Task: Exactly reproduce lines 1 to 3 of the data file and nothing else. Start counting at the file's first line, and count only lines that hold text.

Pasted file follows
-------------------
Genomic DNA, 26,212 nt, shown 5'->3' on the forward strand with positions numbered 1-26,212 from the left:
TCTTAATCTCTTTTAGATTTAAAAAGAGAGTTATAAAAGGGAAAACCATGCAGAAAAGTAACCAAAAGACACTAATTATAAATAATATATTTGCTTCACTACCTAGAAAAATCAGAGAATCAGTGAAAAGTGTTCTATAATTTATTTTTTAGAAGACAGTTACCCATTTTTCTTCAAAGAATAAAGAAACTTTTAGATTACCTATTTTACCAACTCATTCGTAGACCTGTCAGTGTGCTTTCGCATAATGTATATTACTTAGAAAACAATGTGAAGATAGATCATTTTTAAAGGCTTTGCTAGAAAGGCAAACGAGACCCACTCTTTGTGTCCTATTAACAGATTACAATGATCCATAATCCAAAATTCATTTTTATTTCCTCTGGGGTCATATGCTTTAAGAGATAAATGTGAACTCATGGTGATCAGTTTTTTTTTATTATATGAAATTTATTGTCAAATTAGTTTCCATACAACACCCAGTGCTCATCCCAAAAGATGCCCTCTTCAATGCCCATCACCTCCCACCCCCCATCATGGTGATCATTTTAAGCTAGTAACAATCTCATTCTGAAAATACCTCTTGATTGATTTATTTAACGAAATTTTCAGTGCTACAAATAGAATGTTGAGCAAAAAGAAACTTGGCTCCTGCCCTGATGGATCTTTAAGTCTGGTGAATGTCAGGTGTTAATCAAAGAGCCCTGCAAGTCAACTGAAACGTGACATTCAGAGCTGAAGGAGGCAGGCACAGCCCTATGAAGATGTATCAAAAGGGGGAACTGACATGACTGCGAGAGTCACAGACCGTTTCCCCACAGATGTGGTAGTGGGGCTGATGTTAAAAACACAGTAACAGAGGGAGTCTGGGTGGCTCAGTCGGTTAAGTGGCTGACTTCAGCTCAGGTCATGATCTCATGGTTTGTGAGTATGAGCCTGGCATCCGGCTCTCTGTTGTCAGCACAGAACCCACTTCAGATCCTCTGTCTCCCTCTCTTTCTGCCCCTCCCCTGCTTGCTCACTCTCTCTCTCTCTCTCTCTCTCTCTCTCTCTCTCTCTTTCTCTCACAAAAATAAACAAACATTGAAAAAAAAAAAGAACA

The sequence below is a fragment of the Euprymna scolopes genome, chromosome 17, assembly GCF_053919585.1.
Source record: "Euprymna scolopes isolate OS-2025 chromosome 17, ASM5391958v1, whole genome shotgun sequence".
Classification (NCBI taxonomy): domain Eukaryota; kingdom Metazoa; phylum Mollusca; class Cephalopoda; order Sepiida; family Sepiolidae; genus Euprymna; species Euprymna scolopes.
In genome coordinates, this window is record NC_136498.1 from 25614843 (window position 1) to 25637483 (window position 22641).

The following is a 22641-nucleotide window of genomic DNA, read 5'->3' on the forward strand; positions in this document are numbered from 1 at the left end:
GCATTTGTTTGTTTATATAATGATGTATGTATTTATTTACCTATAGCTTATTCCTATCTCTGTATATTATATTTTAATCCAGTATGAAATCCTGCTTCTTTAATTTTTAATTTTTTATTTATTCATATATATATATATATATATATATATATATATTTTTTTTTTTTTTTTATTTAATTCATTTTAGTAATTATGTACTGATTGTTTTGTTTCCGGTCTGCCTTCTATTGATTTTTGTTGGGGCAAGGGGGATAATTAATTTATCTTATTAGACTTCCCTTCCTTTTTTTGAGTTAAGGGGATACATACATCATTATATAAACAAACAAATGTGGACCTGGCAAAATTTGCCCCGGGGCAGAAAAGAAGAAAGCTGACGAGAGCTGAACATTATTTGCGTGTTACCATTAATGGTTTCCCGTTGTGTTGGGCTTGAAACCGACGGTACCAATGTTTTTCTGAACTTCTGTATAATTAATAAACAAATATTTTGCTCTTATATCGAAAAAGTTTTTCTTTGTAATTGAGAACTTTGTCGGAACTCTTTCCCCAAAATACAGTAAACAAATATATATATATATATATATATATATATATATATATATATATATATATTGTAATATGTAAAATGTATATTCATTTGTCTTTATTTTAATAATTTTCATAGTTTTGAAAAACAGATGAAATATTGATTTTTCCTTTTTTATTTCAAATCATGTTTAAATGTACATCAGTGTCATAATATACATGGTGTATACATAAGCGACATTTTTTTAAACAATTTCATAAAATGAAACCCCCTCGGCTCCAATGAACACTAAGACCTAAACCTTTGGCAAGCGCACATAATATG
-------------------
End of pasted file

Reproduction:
Genomic DNA, 26,212 nt, shown 5'->3' on the forward strand with positions numbered 1-26,212 from the left:
TCTTAATCTCTTTTAGATTTAAAAAGAGAGTTATAAAAGGGAAAACCATGCAGAAAAGTAACCAAAAGACACTAATTATAAATAATATATTTGCTTCACTACCTAGAAAAATCAGAGAATCAGTGAAAAGTGTTCTATAATTTATTTTTTAGAAGACAGTTACCCATTTTTCTTCAAAGAATAAAGAAACTTTTAGATTACCTATTTTACCAACTCATTCGTAGACCTGTCAGTGTGCTTTCGCATAATGTATATTACTTAGAAAACAATGTGAAGATAGATCATTTTTAAAGGCTTTGCTAGAAAGGCAAACGAGACCCACTCTTTGTGTCCTATTAACAGATTACAATGATCCATAATCCAAAATTCATTTTTATTTCCTCTGGGGTCATATGCTTTAAGAGATAAATGTGAACTCATGGTGATCAGTTTTTTTTTATTATATGAAATTTATTGTCAAATTAGTTTCCATACAACACCCAGTGCTCATCCCAAAAGATGCCCTCTTCAATGCCCATCACCTCCCACCCCCCATCATGGTGATCATTTTAAGCTAGTAACAATCTCATTCTGAAAATACCTCTTGATTGATTTATTTAACGAAATTTTCAGTGCTACAAATAGAATGTTGAGCAAAAAGAAACTTGGCTCCTGCCCTGATGGATCTTTAAGTCTGGTGAATGTCAGGTGTTAATCAAAGAGCCCTGCAAGTCAACTGAAACGTGACATTCAGAGCTGAAGGAGGCAGGCACAGCCCTATGAAGATGTATCAAAAGGGGGAACTGACATGACTGCGAGAGTCACAGACCGTTTCCCCACAGATGTGGTAGTGGGGCTGATGTTAAAAACACAGTAACAGAGGGAGTCTGGGTGGCTCAGTCGGTTAAGTGGCTGACTTCAGCTCAGGTCATGATCTCATGGTTTGTGAGTATGAGCCTGGCATCCGGCTCTCTGTTGTCAGCACAGAACCCACTTCAGATCCTCTGTCTCCCTCTCTTTCTGCCCCTCCCCTGCTTGCTCACTCTCTCTCTCTCTCTCTCTCTCTCTCTCTCTCTCTCTTTCTCTCACAAAAATAAACAAACATTGAAAAAAAAAAAGAACA

The sequence below is a fragment of the Euprymna scolopes genome, chromosome 17, assembly GCF_053919585.1.